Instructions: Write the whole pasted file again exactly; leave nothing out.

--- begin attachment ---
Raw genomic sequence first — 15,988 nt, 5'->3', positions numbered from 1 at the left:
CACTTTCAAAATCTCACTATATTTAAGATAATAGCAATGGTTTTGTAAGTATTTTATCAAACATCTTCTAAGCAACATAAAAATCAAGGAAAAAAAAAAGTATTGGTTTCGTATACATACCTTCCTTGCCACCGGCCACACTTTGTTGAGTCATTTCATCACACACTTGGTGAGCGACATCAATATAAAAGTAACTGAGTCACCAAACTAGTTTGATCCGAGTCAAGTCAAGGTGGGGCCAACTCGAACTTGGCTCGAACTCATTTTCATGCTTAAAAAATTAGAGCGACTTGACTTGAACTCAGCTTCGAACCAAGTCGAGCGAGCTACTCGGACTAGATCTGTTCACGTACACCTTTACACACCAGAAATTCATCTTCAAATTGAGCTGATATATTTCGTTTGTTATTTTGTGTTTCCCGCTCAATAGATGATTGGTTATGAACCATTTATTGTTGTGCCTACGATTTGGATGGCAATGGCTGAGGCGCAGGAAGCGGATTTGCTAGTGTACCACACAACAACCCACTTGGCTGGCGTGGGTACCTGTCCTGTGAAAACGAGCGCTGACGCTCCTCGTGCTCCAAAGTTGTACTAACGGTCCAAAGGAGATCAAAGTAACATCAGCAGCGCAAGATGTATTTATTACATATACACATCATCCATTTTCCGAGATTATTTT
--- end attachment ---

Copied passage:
Raw genomic sequence first — 15,988 nt, 5'->3', positions numbered from 1 at the left:
CACTTTCAAAATCTCACTATATTTAAGATAATAGCAATGGTTTTGTAAGTATTTTATCAAACATCTTCTAAGCAACATAAAAATCAAGGAAAAAAAAAAGTATTGGTTTCGTATACATACCTTCCTTGCCACCGGCCACACTTTGTTGAGTCATTTCATCACACACTTGGTGAGCGACATCAATATAAAAGTAACTGAGTCACCAAACTAGTTTGATCCGAGTCAAGTCAAGGTGGGGCCAACTCGAACTTGGCTCGAACTCATTTTCATGCTTAAAAAATTAGAGCGACTTGACTTGAACTCAGCTTCGAACCAAGTCGAGCGAGCTACTCGGACTAGATCTGTTCACGTACACCTTTACACACCAGAAATTCATCTTCAAATTGAGCTGATATATTTCGTTTGTTATTTTGTGTTTCCCGCTCAATAGATGATTGGTTATGAACCATTTATTGTTGTGCCTACGATTTGGATGGCAATGGCTGAGGCGCAGGAAGCGGATTTGCTAGTGTACCACACAACAACCCACTTGGCTGGCGTGGGTACCTGTCCTGTGAAAACGAGCGCTGACGCTCCTCGTGCTCCAAAGTTGTACTAACGGTCCAAAGGAGATCAAAGTAACATCAGCAGCGCAAGATGTATTTATTACATATACACATCATCCATTTTCCGAGATTATTTT